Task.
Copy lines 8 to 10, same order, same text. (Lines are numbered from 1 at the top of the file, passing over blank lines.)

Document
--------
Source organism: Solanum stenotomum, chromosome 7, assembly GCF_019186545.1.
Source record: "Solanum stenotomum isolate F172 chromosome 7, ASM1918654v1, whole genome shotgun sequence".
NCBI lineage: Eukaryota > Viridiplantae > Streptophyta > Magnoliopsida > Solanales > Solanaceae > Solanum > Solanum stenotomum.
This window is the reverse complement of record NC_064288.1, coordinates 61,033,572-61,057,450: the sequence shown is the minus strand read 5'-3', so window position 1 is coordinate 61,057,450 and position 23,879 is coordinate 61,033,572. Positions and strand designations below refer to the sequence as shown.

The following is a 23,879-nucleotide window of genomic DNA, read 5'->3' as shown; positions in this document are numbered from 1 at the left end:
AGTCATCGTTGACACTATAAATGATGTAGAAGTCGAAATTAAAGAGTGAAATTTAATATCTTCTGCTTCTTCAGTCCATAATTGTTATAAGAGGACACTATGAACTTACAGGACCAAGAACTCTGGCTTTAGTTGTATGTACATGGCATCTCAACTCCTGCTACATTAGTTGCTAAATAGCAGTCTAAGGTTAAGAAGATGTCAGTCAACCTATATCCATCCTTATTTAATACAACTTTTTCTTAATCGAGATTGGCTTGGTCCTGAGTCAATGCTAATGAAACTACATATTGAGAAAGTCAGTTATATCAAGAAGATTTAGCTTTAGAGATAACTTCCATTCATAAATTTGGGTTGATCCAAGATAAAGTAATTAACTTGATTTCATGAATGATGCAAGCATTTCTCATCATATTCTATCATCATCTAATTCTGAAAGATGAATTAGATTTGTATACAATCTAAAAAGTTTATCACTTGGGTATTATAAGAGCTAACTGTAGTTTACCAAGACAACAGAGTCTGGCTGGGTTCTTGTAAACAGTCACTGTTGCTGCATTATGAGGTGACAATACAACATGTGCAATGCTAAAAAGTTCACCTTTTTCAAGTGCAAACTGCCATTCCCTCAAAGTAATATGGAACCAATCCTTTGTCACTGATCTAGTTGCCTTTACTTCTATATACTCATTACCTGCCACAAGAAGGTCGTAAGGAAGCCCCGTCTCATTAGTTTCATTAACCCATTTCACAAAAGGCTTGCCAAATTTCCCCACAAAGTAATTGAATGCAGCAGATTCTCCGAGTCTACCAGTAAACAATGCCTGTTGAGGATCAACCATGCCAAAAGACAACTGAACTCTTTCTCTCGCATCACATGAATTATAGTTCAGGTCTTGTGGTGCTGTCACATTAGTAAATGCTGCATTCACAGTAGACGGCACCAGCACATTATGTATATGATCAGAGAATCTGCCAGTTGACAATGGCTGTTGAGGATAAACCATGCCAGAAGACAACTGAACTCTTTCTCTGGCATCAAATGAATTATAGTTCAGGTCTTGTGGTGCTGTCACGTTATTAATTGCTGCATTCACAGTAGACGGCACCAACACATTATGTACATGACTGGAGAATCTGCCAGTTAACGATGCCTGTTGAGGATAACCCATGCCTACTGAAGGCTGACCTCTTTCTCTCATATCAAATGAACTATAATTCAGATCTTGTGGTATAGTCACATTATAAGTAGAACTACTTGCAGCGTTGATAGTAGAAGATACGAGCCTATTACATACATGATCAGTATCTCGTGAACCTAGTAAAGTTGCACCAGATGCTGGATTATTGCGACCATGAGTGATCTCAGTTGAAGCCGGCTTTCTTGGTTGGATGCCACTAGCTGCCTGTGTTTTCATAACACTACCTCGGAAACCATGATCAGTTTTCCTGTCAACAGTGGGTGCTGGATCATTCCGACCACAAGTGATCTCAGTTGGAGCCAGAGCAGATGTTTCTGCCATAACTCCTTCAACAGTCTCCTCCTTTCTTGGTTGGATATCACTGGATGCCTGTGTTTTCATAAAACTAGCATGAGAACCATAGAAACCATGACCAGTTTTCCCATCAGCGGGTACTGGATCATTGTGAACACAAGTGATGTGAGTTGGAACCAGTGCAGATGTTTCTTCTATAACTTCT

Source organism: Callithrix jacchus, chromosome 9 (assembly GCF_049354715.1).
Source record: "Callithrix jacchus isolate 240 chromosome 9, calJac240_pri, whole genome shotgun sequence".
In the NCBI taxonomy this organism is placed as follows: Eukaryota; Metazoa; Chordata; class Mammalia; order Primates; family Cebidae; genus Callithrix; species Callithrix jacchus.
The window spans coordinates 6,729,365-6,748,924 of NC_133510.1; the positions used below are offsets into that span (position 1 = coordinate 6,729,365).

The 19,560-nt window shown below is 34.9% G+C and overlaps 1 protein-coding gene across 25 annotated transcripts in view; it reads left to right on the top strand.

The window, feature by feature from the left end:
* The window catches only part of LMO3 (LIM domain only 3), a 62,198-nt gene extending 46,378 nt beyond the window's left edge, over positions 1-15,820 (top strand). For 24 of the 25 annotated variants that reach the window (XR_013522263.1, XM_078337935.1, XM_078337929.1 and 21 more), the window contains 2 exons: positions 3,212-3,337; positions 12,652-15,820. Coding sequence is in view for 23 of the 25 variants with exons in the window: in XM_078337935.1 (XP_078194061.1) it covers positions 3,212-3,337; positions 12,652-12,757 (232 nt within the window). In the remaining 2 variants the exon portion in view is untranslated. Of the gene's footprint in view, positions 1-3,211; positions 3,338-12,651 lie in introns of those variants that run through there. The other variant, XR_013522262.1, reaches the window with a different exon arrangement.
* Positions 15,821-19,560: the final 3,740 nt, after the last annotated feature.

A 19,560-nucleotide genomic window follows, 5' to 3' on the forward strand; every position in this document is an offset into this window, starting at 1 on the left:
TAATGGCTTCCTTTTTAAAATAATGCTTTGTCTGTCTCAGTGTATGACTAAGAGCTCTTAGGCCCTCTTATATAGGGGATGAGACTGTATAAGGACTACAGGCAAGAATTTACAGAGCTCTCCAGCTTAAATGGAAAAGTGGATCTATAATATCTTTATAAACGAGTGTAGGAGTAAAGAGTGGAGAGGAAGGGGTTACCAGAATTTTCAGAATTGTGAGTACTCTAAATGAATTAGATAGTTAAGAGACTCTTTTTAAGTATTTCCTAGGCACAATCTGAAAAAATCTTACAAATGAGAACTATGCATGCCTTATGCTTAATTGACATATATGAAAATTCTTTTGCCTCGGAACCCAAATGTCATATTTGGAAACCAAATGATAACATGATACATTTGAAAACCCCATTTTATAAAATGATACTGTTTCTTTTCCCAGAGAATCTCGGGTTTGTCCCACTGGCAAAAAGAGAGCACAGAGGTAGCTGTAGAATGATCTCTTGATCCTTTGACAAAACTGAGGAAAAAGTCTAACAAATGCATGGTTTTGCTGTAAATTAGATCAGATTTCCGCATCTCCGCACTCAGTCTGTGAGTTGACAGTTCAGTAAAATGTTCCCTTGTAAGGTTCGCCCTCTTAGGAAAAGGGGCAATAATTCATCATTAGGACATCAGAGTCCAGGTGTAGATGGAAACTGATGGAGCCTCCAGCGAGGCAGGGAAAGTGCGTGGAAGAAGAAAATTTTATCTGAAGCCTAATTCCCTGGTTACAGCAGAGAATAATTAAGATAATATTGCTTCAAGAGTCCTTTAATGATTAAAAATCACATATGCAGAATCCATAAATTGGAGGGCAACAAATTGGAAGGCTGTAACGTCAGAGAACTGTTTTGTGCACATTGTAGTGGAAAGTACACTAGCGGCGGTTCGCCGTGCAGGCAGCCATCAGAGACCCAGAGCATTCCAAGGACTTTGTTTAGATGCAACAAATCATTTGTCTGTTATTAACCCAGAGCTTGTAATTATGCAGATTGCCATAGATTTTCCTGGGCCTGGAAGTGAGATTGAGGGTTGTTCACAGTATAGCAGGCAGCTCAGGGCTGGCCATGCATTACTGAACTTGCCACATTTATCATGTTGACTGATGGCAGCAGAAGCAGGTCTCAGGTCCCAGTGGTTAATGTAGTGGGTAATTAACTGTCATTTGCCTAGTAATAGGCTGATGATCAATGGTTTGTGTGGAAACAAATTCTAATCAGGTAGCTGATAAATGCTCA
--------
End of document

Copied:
Source record: "Callithrix jacchus isolate 240 chromosome 9, calJac240_pri, whole genome shotgun sequence".
In the NCBI taxonomy this organism is placed as follows: Eukaryota; Metazoa; Chordata; class Mammalia; order Primates; family Cebidae; genus Callithrix; species Callithrix jacchus.
The window spans coordinates 6,729,365-6,748,924 of NC_133510.1; the positions used below are offsets into that span (position 1 = coordinate 6,729,365).